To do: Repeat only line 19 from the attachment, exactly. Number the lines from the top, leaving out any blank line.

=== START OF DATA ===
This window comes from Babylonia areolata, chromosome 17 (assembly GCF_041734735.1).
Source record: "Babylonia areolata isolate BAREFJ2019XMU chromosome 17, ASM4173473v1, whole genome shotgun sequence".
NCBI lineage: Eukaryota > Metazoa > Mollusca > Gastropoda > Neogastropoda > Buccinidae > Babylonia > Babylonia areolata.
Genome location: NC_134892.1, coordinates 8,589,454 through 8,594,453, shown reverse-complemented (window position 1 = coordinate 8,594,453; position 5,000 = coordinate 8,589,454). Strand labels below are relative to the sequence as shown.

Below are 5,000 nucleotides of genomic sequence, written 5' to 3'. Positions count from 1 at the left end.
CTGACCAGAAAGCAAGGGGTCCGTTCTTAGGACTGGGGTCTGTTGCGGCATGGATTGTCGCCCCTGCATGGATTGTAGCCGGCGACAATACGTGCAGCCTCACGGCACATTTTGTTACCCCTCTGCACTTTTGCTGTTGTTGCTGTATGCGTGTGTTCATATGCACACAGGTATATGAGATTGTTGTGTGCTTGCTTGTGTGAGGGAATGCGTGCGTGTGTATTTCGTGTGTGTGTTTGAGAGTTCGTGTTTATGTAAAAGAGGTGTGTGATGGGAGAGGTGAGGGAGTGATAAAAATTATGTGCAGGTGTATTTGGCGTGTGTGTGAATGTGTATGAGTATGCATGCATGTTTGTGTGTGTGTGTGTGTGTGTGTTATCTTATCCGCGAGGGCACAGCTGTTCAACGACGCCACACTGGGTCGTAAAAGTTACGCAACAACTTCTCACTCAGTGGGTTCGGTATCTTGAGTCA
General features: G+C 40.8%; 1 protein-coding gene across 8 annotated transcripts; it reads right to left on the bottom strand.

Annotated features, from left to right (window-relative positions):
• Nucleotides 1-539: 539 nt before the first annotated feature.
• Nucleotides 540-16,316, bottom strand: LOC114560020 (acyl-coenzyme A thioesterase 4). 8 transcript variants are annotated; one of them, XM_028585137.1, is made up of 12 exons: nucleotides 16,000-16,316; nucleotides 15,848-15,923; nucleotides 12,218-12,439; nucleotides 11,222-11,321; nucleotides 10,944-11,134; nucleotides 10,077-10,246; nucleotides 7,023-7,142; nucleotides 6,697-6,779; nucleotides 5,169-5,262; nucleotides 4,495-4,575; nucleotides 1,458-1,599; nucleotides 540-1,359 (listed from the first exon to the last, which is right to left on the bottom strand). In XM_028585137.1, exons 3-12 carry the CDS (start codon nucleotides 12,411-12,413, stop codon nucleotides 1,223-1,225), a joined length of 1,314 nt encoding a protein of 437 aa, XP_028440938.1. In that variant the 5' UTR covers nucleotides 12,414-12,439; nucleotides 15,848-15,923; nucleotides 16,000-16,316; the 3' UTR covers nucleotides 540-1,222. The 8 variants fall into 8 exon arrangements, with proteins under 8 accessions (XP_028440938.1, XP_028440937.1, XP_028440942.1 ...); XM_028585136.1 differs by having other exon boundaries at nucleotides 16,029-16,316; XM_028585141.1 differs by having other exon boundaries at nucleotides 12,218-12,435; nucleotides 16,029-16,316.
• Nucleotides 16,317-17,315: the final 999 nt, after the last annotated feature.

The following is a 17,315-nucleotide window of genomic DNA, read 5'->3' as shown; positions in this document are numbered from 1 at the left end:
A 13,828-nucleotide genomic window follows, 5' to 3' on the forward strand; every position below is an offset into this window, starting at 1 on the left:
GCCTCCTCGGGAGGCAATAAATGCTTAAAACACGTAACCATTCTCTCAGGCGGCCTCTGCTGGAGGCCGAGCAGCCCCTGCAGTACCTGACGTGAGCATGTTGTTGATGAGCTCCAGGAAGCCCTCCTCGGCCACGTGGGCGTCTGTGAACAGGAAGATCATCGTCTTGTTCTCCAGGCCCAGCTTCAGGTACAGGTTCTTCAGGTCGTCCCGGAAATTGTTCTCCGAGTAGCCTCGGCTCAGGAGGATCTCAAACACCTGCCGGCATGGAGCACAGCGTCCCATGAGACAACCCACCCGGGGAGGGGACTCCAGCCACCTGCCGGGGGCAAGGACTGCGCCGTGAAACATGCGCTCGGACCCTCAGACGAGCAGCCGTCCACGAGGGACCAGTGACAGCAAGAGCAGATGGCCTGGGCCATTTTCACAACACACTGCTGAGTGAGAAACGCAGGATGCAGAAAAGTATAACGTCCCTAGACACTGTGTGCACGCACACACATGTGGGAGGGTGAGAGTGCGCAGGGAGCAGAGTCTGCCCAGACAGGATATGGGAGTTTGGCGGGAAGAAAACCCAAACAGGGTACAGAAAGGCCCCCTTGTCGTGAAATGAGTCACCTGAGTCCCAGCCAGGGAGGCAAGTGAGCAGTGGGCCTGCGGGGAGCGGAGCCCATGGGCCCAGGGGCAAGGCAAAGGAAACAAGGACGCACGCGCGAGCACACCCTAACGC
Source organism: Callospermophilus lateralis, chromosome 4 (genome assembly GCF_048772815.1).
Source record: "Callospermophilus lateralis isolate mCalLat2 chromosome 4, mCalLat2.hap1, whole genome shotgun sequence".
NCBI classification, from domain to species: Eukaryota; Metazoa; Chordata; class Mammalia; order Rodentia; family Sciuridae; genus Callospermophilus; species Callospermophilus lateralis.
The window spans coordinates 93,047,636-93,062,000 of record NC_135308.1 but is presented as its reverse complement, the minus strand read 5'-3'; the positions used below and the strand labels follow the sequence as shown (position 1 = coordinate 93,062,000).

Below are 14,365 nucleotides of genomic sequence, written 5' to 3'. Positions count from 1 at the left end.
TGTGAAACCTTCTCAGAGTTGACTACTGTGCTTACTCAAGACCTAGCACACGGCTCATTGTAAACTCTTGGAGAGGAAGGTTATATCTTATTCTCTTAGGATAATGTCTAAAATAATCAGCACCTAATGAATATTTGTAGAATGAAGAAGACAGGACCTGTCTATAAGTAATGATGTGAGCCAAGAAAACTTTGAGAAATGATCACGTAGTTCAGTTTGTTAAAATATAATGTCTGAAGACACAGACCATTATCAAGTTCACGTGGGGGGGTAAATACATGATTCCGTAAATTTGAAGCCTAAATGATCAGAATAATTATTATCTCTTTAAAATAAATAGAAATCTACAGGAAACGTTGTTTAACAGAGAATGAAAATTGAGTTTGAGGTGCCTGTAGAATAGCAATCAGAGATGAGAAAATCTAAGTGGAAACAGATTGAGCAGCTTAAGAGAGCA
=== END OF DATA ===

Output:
Below are 14,365 nucleotides of genomic sequence, written 5' to 3'. Positions count from 1 at the left end.